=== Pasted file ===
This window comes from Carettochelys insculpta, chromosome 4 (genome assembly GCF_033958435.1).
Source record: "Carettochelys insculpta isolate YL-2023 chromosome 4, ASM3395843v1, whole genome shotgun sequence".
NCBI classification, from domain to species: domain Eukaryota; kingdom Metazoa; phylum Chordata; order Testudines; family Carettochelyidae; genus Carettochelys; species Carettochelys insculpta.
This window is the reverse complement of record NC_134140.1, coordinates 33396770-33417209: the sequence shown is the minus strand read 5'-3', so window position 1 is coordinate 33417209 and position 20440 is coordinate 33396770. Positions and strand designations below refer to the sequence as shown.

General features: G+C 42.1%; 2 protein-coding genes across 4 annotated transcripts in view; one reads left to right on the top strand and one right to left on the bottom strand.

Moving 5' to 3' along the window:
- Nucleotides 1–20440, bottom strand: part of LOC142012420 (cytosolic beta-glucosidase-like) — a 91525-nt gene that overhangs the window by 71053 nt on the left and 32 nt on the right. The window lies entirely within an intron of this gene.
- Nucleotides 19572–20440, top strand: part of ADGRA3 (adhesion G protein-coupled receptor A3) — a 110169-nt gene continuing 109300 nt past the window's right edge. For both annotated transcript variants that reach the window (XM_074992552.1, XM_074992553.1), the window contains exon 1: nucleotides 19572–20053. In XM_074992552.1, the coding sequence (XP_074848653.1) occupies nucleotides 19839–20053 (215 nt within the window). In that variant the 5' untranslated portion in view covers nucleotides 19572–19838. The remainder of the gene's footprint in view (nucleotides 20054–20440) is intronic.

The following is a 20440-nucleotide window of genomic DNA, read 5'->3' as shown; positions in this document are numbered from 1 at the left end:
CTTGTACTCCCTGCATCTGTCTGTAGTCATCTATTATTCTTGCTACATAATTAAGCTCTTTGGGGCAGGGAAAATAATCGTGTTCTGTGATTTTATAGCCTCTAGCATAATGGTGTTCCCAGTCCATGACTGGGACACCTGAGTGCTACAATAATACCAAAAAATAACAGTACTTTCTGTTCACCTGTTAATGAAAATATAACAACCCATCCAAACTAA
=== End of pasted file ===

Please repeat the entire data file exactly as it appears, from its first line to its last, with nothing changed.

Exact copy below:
This window comes from Carettochelys insculpta, chromosome 4 (genome assembly GCF_033958435.1).
Source record: "Carettochelys insculpta isolate YL-2023 chromosome 4, ASM3395843v1, whole genome shotgun sequence".
NCBI classification, from domain to species: domain Eukaryota; kingdom Metazoa; phylum Chordata; order Testudines; family Carettochelyidae; genus Carettochelys; species Carettochelys insculpta.
This window is the reverse complement of record NC_134140.1, coordinates 33396770-33417209: the sequence shown is the minus strand read 5'-3', so window position 1 is coordinate 33417209 and position 20440 is coordinate 33396770. Positions and strand designations below refer to the sequence as shown.

General features: G+C 42.1%; 2 protein-coding genes across 4 annotated transcripts in view; one reads left to right on the top strand and one right to left on the bottom strand.

Moving 5' to 3' along the window:
- Nucleotides 1–20440, bottom strand: part of LOC142012420 (cytosolic beta-glucosidase-like) — a 91525-nt gene that overhangs the window by 71053 nt on the left and 32 nt on the right. The window lies entirely within an intron of this gene.
- Nucleotides 19572–20440, top strand: part of ADGRA3 (adhesion G protein-coupled receptor A3) — a 110169-nt gene continuing 109300 nt past the window's right edge. For both annotated transcript variants that reach the window (XM_074992552.1, XM_074992553.1), the window contains exon 1: nucleotides 19572–20053. In XM_074992552.1, the coding sequence (XP_074848653.1) occupies nucleotides 19839–20053 (215 nt within the window). In that variant the 5' untranslated portion in view covers nucleotides 19572–19838. The remainder of the gene's footprint in view (nucleotides 20054–20440) is intronic.

The following is a 20440-nucleotide window of genomic DNA, read 5'->3' as shown; positions in this document are numbered from 1 at the left end:
CTTGTACTCCCTGCATCTGTCTGTAGTCATCTATTATTCTTGCTACATAATTAAGCTCTTTGGGGCAGGGAAAATAATCGTGTTCTGTGATTTTATAGCCTCTAGCATAATGGTGTTCCCAGTCCATGACTGGGACACCTGAGTGCTACAATAATACCAAAAAATAACAGTACTTTCTGTTCACCTGTTAATGAAAATATAACAACCCATCCAAACTAA